WASHINGTON - Army National Guard Soldiers and leaders joined together this week in Washington for the 2023 annual Association of the United States Army meeting and exposition.
The three-day event included panels led by Lt. Gen. Jon A. Jensen, director of the Army National Guard, and Command Sgt. Maj. John T. Raines III, command sergeant major of the Army National Guard.
“We have such a large attendance this year,” Jensen said to a room of hundreds of Soldiers, Army civilians, allied military guests and industry partners. “Thank you all for being here.”
Jensen, who has commanded at every echelon from the company to the division level, witnessed many modernization efforts but says as we look toward the Army of 2030, the Guard must continue to advance at a rapid pace.
When considering what the Army National Guard will look like in 2030 and 2040, Jensen, the 22nd director of the Army Guard, said the Guard needs to continue integrating at every level of the Army.
As the combat arms reserve of the Army, the Guard must be ready to fight alongside Active and Reserve component counterparts at a moment’s notice. Jensen said this means the Army Guard must focus on building generational readiness throughout the ranks.
“It takes a generation to create the readiness needed for large-scale combat operations,” Jensen said in his opening remarks during the Army National Guard panel. “It takes a different mindset and skill set and a level of lethality that we haven’t trained for in the Army for decades.”
To maintain a level of readiness that will allow the Guard to achieve success in any environment, whether deployed stateside or to a combat zone overseas, the panel members all agreed that leaders must continue to provide tough and relevant training to their formations.
“We must continue to maximize the effectiveness of the training events that we are doing,” said panelist Maj. Gen Rich Johnson, deputy commanding general of U.S. Army Forces Command. “From a squad at an armory on a drill weekend to an [eXportable Combat Training Capability] (XCTC) rotation, we can always be better and always be more relevant.”
In addition to unit training and XCTC rotations, units from the Army Guard, on average, complete one National Training Center rotation and three Joint Readiness Training Center rotations annually.
The unique nature of the National Guard allows for partnerships with governments and militaries around the globe. Just this year, the National Guard celebrated the 30th anniversary of the State Partnership Program.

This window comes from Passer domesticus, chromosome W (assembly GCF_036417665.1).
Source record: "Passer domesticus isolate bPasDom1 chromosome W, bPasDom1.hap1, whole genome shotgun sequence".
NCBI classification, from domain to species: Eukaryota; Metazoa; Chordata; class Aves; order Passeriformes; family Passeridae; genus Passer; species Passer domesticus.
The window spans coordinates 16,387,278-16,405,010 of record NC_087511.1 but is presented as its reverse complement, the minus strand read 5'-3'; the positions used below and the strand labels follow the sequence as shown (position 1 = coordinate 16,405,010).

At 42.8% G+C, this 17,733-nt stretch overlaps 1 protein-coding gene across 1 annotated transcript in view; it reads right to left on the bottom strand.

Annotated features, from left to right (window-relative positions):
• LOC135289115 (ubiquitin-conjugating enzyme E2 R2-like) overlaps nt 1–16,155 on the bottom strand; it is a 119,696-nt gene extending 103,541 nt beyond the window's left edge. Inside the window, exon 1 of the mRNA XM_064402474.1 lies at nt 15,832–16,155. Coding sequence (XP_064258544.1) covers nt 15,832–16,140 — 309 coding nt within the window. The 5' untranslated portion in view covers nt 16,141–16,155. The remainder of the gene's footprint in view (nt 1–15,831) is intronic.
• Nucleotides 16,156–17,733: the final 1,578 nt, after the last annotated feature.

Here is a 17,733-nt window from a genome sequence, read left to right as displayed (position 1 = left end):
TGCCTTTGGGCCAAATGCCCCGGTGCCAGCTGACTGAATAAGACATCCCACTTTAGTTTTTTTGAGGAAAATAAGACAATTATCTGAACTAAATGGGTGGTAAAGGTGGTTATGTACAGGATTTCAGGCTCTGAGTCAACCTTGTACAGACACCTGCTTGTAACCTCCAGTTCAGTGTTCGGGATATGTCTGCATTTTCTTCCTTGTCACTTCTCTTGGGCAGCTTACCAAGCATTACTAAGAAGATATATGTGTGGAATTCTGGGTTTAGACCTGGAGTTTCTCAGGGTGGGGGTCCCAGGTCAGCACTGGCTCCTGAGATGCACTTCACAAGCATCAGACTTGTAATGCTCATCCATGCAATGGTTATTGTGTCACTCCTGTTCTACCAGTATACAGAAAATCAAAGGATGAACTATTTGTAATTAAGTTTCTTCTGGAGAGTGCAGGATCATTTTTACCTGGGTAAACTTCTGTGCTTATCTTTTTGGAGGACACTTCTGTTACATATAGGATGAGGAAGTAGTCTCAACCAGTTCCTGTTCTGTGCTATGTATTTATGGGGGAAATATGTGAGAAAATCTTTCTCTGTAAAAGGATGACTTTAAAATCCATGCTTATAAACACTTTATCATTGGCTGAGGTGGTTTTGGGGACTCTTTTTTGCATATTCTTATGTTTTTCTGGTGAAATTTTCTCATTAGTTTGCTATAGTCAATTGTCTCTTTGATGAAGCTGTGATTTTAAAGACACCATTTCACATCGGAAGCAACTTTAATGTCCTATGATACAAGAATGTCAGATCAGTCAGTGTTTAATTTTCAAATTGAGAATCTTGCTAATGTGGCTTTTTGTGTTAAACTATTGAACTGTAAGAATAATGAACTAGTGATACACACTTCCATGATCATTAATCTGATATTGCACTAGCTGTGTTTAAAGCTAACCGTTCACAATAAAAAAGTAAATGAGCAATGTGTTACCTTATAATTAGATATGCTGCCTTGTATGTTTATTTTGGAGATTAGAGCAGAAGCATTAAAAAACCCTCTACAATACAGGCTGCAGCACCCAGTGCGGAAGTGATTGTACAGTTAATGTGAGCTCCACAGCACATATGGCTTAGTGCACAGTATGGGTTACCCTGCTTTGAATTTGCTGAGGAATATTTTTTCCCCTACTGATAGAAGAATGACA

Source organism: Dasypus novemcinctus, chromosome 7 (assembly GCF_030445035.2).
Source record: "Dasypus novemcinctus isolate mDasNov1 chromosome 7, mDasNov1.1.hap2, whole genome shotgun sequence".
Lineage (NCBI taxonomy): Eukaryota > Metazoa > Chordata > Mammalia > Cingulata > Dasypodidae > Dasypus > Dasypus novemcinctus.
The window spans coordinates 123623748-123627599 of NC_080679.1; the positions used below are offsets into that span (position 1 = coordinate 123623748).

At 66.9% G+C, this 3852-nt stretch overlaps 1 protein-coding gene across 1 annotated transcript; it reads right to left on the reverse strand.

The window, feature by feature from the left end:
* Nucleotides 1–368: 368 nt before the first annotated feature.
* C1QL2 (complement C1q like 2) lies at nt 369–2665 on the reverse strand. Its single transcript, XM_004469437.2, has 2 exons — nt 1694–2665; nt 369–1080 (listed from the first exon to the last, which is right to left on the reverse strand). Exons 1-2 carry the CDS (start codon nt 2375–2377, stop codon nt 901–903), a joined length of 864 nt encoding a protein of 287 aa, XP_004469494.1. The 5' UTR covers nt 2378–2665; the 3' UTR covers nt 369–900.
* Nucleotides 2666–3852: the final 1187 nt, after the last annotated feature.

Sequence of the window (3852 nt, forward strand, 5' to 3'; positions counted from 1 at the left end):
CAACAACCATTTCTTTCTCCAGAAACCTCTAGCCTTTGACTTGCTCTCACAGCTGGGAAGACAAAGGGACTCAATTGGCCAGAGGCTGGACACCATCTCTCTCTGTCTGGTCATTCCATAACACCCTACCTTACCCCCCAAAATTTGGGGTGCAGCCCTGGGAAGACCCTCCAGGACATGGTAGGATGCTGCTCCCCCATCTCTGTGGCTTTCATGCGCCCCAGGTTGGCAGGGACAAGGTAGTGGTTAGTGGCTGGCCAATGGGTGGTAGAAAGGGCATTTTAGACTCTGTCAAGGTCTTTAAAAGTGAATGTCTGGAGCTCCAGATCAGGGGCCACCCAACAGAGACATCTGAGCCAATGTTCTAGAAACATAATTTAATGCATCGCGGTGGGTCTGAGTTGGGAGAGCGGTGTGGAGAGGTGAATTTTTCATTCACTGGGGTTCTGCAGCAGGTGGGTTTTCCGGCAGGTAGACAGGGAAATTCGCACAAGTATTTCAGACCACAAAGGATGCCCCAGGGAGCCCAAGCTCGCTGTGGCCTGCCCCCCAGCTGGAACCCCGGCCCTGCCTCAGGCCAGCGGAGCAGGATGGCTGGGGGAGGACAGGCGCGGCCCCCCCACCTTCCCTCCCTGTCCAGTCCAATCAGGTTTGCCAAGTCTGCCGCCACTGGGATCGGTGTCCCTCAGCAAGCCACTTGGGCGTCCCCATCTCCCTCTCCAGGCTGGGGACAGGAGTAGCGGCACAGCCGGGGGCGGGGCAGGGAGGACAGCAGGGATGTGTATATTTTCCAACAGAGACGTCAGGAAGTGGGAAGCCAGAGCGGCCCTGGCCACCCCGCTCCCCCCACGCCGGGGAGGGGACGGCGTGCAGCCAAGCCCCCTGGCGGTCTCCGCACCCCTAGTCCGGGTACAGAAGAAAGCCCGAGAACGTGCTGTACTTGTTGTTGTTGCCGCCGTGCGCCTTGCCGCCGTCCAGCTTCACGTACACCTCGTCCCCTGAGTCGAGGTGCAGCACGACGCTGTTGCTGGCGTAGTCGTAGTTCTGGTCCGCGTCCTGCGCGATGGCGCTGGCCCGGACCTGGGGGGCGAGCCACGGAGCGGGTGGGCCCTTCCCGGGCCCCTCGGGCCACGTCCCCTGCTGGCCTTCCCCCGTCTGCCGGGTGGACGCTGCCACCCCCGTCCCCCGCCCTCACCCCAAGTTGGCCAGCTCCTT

Since 1993, the National Guard, in conjunction with the State Department, has been building successful relationships with partner nations. The SPP program now includes 88 partnerships with 100 countries.
“In 30 years, our State Partnership Program has come a long way,” Jensen said. “I think the program is valued within the Department of Defense, exceptionally valued within the Department of State, and it is certainly valued inside the National Guard Bureau.”
The Iowa Army National Guard recently conducted training with its state partner, Kosovo, in a HAZMAT exercise. The Maryland Army National Guard teamed up with Moldova during Exercise Rapid Trident. And the Texas Army National Guard partnered with Chile to conduct cyber training in that country.
“The program is in a much better place than it was 30 years ago, and even in a much better place than we were 10 years ago,” Jensen said.
Maj. Gen. Lapthe Flora, a panelist and senior Army Guard leader responsible for much of the success of the SPP, said the program’s future is bright and just one of the things that makes the Guard such an attractive component to serve in.
Raines, the 13th command sergeant major of the Army National Guard, led a joint panel alongside the Army Reserve’s senior enlisted leader, Command Sgt. Maj. Andrew Lombardo, on the importance of Soldiers telling their story.
Raines’ story began when he joined the Army in 1989 during the height of the original “Be All You Can Be” marketing campaign. He said he still gets motivated by the slogan and is glad today’s potential recruits will know there are no limits on what a Soldier can be.
“Something got all of us to raise our hand and come in to serve our country,” said Raines. “For me, ‘Be All You Can Be’ still rings true, 34 years later.”
Raines recognized other Soldiers in the Army Guard who are being all they can be while serving their state and their country.
Master Sgt. Christopher Sehy, the Army Guard’s recruiting and retention NCO of the Year, was one of the Soldiers invited by Raines to participate in the panel.
“Every person that I talk to has a different reason for joining the Guard,” said Sehy. “But most of them all have one thing in common: They want to be all they can be.”
Jensen also weighed in on the Guard’s recruiting efforts and the importance of connecting with the next greatest generation of talent.
“It’s our obligation to reach out to the young men and young women of America and convince them that the opportunity to serve their country and their state is a valued choice in their life,” he said.